Living

The one experience all women share—and it’s not getting your period.

Last night while reading Tina Fey’s memoir Bossypants I realized that all women share one painful and absurd experience in common. That experience: the sudden awareness that their faces and bodies are subject to endless (and uninvited) public scrutiny

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Adam Gault, Getty images

Last night while reading Tina Fey’s memoir Bossypants, I realized that all women share one painful and absurd experience in common. Every woman can recall the moment in her life when she first understood that because she’s a woman her body is subject to endless, uninvited public scrutiny.  

Sadly, there’s no card for that special day. 

For Fey, that ‘a-ha, so that’s the deal’ moment occurred when she was 13. She was at the beach when her “cousin Janet” looked at a girl wearing a bikini and declared: “Look at the hips on her.” 

Writes Fey: “This was how I found out that there are an infinite number of things that can be “incorrect” on a woman’s body.”  (FYI: she’s being ironic here. She doesn’t think there’s anything wrong with anyone’s body.) 

It’s a very funny chapter and for female readers it resonates, big time. I can’t remember my first day of school, first dance, or even my first Snickers bar. But I have a very clear memory of the first time I realized I wasn’t perfectly formed. 

I was 11. I was standing in line at my local sub shop waiting for a salami sub, bag of chips and cherry Slush Puppie. That was my lunch for many years. (Now I eat salads every day and still carry ten extra pounds. You tell me what’s up with that?) A boy in my class was standing behind me (these guys are always standing behind you for some reason) and talking to his friend about who he thought was the prettiest girl in our class. My name came up. I waited for my sash, crown and bouquet as clearly I was about to be crowned Prettiest Girl in Grade Five.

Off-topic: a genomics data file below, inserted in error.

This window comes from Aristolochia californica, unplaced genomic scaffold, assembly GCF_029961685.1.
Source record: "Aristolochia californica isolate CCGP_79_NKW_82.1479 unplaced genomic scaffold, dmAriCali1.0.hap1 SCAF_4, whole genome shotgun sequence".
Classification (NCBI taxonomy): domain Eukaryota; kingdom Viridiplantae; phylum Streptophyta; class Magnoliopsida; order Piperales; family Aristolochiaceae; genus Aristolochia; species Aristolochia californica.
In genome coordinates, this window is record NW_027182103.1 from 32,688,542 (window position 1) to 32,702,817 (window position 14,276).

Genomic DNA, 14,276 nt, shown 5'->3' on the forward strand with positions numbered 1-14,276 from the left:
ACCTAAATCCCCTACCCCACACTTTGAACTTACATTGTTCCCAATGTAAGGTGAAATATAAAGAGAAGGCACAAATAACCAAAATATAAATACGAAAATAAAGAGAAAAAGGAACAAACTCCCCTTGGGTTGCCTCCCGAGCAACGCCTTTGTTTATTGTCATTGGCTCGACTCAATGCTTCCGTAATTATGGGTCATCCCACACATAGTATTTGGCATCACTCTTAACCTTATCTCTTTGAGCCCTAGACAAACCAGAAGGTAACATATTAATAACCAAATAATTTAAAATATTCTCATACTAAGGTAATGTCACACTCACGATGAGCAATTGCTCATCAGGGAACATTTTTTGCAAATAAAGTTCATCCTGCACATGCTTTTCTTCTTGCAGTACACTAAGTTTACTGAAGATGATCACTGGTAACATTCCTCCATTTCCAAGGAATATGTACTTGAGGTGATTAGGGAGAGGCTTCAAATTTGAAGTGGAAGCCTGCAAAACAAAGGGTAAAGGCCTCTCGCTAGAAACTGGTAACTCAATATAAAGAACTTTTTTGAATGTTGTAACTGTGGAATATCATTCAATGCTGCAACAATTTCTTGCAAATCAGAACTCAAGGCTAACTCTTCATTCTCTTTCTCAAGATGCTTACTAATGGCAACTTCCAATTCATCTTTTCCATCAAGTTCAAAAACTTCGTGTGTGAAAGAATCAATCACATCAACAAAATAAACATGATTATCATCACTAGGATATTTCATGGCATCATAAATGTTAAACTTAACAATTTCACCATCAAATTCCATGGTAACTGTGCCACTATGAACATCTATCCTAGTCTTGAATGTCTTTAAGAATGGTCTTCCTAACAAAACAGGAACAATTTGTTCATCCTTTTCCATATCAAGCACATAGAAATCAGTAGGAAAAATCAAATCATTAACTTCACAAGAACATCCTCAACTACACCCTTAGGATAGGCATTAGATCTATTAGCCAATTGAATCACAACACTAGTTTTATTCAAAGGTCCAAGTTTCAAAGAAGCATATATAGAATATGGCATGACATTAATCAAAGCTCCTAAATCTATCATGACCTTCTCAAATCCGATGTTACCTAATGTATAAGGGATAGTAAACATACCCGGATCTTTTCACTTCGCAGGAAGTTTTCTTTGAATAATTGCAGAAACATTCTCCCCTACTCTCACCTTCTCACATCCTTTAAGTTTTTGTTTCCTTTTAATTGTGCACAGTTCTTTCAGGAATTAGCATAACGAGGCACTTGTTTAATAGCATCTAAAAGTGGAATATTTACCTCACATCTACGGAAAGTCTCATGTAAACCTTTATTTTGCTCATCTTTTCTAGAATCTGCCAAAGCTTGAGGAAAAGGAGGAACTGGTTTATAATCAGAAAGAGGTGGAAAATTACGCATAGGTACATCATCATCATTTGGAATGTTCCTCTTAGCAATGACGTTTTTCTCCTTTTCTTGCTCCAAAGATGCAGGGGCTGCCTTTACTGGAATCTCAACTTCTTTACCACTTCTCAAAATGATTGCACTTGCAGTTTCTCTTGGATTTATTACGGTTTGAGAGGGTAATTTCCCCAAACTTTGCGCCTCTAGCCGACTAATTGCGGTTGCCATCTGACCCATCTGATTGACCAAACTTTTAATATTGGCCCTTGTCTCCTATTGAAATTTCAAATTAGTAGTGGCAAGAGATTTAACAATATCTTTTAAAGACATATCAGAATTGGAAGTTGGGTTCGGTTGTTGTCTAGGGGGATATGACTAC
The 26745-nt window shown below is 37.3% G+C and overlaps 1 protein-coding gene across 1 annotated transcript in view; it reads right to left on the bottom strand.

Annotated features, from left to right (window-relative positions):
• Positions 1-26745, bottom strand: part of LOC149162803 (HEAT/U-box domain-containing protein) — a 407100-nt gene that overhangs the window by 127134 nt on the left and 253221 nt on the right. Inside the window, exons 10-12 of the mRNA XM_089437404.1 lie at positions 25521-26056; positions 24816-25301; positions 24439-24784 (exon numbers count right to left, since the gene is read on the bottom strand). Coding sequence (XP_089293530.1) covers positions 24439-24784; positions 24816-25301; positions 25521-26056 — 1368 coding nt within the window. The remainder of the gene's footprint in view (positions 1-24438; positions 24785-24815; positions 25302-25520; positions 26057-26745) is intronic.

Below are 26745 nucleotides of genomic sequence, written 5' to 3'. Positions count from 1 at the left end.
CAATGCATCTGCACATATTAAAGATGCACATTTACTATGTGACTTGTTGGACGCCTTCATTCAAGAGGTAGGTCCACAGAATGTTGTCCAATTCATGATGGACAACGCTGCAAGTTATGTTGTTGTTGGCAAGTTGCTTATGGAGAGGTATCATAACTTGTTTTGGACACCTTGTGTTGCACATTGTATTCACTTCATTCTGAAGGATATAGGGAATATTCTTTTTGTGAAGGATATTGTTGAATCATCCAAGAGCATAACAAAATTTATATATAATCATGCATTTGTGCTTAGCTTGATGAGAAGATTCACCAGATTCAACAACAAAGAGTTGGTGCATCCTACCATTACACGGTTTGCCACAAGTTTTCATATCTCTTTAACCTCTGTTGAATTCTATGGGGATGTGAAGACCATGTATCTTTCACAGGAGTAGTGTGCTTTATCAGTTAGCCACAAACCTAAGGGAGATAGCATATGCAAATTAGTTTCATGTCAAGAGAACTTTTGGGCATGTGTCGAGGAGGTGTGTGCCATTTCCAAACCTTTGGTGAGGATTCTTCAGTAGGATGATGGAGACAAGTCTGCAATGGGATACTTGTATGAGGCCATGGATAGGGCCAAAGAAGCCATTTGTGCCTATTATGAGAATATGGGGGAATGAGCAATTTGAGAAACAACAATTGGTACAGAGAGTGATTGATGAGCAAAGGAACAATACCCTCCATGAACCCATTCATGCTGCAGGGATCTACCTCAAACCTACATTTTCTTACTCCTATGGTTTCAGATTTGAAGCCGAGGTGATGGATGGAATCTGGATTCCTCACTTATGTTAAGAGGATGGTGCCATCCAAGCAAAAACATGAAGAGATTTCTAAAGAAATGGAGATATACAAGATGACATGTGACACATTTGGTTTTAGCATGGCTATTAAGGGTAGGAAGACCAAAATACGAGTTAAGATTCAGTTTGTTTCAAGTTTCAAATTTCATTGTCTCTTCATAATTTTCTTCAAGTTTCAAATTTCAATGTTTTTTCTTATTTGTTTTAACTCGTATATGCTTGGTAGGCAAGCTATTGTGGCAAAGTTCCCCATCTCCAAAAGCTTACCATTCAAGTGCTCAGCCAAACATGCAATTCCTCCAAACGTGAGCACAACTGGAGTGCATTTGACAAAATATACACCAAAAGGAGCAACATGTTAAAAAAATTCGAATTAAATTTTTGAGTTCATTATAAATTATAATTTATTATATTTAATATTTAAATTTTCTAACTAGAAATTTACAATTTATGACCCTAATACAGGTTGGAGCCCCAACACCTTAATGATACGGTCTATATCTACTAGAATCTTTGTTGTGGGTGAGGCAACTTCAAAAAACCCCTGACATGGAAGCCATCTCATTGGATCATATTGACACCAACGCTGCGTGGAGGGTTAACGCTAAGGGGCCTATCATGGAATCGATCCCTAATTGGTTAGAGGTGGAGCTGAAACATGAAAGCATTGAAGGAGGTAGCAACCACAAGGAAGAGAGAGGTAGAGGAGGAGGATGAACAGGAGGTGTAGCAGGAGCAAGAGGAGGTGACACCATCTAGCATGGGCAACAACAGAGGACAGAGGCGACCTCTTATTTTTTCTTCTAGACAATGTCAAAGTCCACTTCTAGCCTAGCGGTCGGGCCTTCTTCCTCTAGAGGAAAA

Instead came this poison dart: “Her? No. Her nose is too big.” 

Whaa? My nose! Where? How? Suddenly my face was no longer a whole coherent image but a composition of parts that were good, bad, and obviously horrible. I didn’t say a word, or even turn around. I just skulked off with my salami sub, the hasty consuming of which marked the introductory lesson in ‘how to eat your feelings.’ 

Every young girl has such an experience and frankly as you get older they multiply. But if we can’t do much about the jerky attention, we can alter our response to it. For Fey that means seeing other people’s comments with a mix of practicality and humour (a.k.a maturity). Give up the dream of perfection, suggests Fey and be grateful for all your wonky (but healthy!) body parts.

In short, count your blessings (one large working nose, check!), and have a sense of humour about all the crap people say about you when they’re standing in line waiting for a salami sub.